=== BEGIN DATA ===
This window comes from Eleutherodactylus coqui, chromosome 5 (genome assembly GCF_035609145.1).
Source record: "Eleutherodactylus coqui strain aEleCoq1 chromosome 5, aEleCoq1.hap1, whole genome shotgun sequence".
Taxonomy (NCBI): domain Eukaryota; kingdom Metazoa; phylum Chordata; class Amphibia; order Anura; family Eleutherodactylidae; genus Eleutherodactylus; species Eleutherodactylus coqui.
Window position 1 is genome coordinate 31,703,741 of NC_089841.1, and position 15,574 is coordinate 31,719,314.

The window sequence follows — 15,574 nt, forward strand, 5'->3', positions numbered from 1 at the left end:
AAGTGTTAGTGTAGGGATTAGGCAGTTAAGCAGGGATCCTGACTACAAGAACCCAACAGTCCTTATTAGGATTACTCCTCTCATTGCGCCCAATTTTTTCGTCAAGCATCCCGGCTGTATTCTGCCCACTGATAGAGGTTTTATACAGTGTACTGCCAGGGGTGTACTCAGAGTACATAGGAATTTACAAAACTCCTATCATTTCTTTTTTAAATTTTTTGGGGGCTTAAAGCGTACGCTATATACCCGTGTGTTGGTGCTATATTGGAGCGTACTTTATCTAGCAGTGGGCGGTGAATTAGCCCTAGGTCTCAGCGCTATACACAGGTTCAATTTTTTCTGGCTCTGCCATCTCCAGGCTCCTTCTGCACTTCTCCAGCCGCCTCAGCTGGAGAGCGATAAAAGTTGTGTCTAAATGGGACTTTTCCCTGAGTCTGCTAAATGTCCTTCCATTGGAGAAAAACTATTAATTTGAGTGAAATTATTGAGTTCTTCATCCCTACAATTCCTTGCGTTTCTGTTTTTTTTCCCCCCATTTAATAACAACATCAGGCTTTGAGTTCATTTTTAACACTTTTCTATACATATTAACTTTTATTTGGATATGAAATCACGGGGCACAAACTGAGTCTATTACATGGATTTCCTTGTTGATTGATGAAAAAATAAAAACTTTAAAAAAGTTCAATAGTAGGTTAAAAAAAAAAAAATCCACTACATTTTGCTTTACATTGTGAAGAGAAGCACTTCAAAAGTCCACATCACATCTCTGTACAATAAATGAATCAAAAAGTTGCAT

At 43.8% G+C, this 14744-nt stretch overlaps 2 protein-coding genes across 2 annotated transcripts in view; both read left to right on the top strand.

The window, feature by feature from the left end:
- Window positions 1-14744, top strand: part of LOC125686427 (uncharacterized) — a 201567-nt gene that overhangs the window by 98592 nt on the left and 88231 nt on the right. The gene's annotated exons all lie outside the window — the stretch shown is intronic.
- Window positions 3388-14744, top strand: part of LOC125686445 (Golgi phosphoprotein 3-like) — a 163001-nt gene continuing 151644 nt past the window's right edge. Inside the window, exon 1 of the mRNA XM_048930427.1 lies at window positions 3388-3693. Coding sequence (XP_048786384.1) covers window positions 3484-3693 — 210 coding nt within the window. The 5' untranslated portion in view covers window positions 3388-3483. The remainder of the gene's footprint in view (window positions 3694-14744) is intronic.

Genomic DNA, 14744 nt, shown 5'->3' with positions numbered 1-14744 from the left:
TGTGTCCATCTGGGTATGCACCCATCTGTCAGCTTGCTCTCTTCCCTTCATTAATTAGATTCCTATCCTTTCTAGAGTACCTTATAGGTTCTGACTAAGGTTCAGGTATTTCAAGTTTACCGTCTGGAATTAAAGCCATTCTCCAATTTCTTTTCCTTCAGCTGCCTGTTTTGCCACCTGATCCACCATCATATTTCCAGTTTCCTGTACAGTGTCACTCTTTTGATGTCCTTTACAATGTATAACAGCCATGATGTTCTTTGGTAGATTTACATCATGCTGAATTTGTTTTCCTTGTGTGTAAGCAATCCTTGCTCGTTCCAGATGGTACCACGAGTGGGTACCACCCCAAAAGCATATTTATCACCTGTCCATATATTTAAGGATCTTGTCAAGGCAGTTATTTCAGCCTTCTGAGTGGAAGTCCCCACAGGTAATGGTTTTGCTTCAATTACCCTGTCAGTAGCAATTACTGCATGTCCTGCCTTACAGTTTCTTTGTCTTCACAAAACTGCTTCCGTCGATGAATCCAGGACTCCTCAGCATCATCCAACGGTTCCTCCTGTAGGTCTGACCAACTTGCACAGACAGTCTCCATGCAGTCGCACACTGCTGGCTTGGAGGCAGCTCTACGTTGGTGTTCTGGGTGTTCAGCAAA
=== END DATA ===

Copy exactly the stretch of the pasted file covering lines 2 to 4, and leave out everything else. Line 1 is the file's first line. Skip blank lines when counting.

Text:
Source record: "Eleutherodactylus coqui strain aEleCoq1 chromosome 5, aEleCoq1.hap1, whole genome shotgun sequence".
Taxonomy (NCBI): domain Eukaryota; kingdom Metazoa; phylum Chordata; class Amphibia; order Anura; family Eleutherodactylidae; genus Eleutherodactylus; species Eleutherodactylus coqui.
Window position 1 is genome coordinate 31,703,741 of NC_089841.1, and position 15,574 is coordinate 31,719,314.